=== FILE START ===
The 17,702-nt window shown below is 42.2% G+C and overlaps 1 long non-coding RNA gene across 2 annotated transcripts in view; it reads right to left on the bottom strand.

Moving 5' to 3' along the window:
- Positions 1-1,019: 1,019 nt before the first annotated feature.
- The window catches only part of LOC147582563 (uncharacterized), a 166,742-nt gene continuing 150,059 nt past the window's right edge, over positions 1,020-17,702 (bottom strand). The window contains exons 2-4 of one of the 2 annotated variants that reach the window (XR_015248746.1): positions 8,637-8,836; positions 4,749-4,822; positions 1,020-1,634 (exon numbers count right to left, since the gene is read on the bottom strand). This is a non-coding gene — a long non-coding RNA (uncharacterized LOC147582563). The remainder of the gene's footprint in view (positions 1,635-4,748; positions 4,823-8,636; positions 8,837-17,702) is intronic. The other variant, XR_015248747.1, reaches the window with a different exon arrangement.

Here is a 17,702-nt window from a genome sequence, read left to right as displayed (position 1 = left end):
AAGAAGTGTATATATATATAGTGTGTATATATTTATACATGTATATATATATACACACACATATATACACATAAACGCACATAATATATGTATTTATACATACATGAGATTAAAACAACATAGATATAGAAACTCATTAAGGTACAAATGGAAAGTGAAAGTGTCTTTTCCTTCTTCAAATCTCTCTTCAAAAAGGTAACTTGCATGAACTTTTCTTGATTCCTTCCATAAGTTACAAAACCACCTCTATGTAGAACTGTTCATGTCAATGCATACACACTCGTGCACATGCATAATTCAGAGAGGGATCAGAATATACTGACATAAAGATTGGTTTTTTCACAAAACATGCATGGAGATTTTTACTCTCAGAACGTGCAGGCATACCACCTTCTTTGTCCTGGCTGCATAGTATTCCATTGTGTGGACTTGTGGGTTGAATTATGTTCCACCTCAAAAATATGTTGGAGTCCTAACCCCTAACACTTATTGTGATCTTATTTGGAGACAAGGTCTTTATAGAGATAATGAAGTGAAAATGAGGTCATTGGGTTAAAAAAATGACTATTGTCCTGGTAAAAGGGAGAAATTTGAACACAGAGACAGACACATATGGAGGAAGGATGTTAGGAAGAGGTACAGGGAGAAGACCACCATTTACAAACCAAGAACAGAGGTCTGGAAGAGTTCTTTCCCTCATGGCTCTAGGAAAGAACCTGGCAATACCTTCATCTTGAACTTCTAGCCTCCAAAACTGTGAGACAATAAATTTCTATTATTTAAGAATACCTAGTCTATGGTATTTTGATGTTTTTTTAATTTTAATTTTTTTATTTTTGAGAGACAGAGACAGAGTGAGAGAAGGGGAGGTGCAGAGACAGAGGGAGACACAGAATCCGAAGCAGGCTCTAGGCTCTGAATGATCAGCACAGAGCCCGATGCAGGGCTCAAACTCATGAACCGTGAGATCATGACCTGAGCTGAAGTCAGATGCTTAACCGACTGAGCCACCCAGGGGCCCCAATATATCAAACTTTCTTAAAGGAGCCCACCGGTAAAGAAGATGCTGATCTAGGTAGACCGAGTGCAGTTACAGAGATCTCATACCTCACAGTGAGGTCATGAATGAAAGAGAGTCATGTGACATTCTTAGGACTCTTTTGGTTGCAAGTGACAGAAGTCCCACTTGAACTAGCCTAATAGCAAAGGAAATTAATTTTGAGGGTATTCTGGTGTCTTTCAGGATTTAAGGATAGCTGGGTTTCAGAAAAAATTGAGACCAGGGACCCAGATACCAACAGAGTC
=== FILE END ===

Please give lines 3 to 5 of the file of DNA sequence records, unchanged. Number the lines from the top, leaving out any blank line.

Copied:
- Positions 1-1,019: 1,019 nt before the first annotated feature.
- The window catches only part of LOC147582563 (uncharacterized), a 166,742-nt gene continuing 150,059 nt past the window's right edge, over positions 1,020-17,702 (bottom strand). The window contains exons 2-4 of one of the 2 annotated variants that reach the window (XR_015248746.1): positions 8,637-8,836; positions 4,749-4,822; positions 1,020-1,634 (exon numbers count right to left, since the gene is read on the bottom strand). This is a non-coding gene — a long non-coding RNA (uncharacterized LOC147582563). The remainder of the gene's footprint in view (positions 1,635-4,748; positions 4,823-8,636; positions 8,837-17,702) is intronic. The other variant, XR_015248747.1, reaches the window with a different exon arrangement.

Here is a 17,702-nt window from a genome sequence, read left to right as displayed (position 1 = left end):